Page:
I disagree with Max that a prediction market quote can change perceptions that much.
I disagree with Max that a prediction market quote can change perceptions that much.
Sounds like Jason Ruspini shouldn’-t lose sleep over it —-it won’-t happen:
These traders are talking down the newly redesigned Hollywood Stock Exchange website.
[They guy above has misspelled, two times. He meant: “unusable“.]
Previously: #1 – #2 – #3 – #4
UPDATE: Traders talk on Twitter about HSX.
Thanks to the HubDub guy for the tip.
Previously: About Justin Wolfers’-s column
Justin Wolfers’- Freakonomics post (which suggests that BetFair would have a better predictive power if US traders could use it).
The conversation ended up on a draw.
Robin Hanson was AWOL.
Prediction markets: the future of decision-making – Companies are now making business decisions based on information employees provide via internal trading systems. – The Times of London – 2008-09-04
“-We use them [“them” = the enterprise prediction markets] as another point in the decision-making process, alongside asking experts and other business leaders,”- said Christina LaComb, a computer scientist in the R&-D lab at GE.
OK. You’-re using enterprise prediction markets- you’-ve gotten your name in the newspapers- you’-re “-cool”-.
And our good friend David Perry’-s gotten your money.
But do your event derivative traders have the same access as you do to “-experts”- and other “-business leaders”-?
Or do you leave them in the dark? In that case, your enterprise prediction markets would be clueless, useless, and worthless.
BetFair’s bet matching process stopped for one full hour on May 7, 2008, and their P.R. people are over-apologizing for it. They are apologizing for the problem, and for their slow response to affected customers —-good move. They are also giving out 10 bundles of ?1,000 each to 10 affected traders chosen at random —-a move I have mixed feelings with.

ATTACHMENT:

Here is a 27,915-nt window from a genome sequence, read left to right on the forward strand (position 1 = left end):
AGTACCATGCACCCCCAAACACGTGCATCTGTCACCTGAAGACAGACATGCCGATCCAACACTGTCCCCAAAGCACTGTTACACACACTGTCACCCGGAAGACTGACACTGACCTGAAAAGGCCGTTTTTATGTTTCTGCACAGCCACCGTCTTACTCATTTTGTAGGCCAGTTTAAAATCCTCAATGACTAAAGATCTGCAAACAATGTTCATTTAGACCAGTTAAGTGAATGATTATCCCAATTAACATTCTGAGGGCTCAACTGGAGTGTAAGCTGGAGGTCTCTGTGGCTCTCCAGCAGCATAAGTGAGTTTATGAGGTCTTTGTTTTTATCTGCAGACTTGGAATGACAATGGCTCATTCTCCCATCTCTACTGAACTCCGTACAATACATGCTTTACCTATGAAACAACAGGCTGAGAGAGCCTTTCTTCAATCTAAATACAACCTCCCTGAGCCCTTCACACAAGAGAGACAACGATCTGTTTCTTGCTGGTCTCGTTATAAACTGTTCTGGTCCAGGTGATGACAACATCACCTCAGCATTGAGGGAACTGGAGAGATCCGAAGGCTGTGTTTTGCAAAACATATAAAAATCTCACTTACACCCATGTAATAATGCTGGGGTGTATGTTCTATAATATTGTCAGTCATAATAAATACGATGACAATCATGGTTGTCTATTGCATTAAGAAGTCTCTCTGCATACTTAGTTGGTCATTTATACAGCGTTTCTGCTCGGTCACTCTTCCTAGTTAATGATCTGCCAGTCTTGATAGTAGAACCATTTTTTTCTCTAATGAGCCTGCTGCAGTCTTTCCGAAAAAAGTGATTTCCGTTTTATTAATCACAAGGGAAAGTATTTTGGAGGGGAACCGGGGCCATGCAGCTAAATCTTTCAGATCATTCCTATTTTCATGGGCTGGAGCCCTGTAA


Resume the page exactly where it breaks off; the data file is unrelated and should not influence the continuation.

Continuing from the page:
OK. Now, the beef.
During the same period we’ve continually seen record volumes of bets. For example, the value of bets placed on Betfair last week was greater than for any previous week including Cheltenham or Aintree [which are big British horse racing events].
hile prediction markets have been in the spotlight this year, they are still unfamiliar to many folks. As one small step towards improving their visibility, along with my colleague James Lemieux I ran a prediction market at the University of Kansas School of Business. The markets ran for three and a half months and almost all traders were undergraduate business majors (you can see the very end stages of the market at: http://kufin400.inklingmarkets.com, username: myfoxkc and password: myfoxkc).
These markets were quite popular. The 475 traders made over 27,000 transactions in the 139 available markets. As a matter of reference, that is about 200 transactions per market while in Google’-s market this ratio is 260.